Crimes against children are the most heinous crime. That, for me, would be a reason for capital punishment because children are innocent and need the guidance of an adult society.

Clint Eastwood (born May 31, 1930) is an American film actor, director, producer, composer, and politician.

A quote from movie Dead Man Walking,


"It is the only way (death penalty) we can be sure that they will not kill again. Life without parole. Oh, sure! How many prison guards and prisoners do they have to kill before it's over?"

Ronald Lee Ermey (born March 24, 1944) is a retired U.S. Marine Corps drill instructor and an actor. Ermey has often played the roles of authority figures, such as his breakout performance as Gunnery Sergeant Hartman in Full Metal Jacket, Mayor Tilman in the Alan Parker film Mississippi Burning, Bill Bowerman in Prefontaine, Sheriff Hoyt in The Texas Chainsaw Massacre remake, and plastic army men leader Sarge in the Toy Story saga. He has hosted two militainment programs on the History Channel: Mail Call, in which he answered viewers' questions about various militaria both modern and historic; and Lock N' Load with R. Lee Ermey, which focuses specifically on the development of different types of weapons.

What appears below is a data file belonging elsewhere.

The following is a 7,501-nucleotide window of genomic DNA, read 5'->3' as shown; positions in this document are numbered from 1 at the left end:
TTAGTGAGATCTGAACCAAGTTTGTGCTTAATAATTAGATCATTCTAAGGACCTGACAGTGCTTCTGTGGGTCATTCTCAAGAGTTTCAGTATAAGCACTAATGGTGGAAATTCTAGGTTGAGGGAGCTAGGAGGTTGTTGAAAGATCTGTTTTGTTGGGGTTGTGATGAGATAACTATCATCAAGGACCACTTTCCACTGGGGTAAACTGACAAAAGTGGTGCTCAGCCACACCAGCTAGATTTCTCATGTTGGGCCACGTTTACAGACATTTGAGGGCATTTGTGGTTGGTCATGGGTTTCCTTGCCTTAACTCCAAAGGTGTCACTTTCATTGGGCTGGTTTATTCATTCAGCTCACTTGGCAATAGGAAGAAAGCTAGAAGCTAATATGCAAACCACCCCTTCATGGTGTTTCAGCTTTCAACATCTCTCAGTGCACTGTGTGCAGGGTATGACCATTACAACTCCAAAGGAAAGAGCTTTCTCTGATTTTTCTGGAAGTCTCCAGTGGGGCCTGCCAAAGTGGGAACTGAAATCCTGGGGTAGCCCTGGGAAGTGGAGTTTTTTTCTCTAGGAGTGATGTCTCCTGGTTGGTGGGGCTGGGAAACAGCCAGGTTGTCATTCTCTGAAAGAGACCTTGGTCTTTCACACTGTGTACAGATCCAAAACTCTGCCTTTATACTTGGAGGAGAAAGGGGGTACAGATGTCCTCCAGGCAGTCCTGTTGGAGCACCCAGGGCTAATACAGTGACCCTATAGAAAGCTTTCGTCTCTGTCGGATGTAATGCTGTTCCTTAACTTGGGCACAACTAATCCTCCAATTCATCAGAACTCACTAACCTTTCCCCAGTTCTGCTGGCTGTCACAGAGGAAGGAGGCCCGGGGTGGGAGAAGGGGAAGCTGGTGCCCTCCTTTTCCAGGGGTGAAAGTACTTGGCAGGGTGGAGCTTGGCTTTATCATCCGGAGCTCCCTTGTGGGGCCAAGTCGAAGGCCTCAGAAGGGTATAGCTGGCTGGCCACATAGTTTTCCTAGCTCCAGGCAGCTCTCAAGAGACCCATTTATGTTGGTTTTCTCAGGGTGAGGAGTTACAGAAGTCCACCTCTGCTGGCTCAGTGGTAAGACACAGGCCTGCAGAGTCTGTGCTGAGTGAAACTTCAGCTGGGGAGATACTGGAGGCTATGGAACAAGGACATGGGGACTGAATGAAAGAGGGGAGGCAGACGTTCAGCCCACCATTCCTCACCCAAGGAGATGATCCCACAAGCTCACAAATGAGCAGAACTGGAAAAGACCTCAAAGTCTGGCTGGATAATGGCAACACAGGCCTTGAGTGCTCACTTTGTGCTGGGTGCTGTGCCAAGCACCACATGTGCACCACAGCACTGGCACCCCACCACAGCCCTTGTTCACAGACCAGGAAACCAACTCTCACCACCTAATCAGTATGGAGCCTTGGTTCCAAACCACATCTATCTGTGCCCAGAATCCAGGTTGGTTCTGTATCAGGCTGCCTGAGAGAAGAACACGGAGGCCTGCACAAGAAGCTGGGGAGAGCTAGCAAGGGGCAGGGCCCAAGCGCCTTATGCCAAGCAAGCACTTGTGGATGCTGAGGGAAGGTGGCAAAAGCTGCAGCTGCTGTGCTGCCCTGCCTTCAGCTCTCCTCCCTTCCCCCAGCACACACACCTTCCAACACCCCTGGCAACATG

29 March 2007 = Noel - who famously had drinks with current PM Tony Blair after the Labor party won power in 1997 - said: "I'm considering standing for election myself, if I'm honest. I've worked this out and I could sort the country out in a year-and-a-half. I'd definitely bring back hanging for starters. All these violent offenders - you get convicted three times by three separate juries then you're going to the gallows.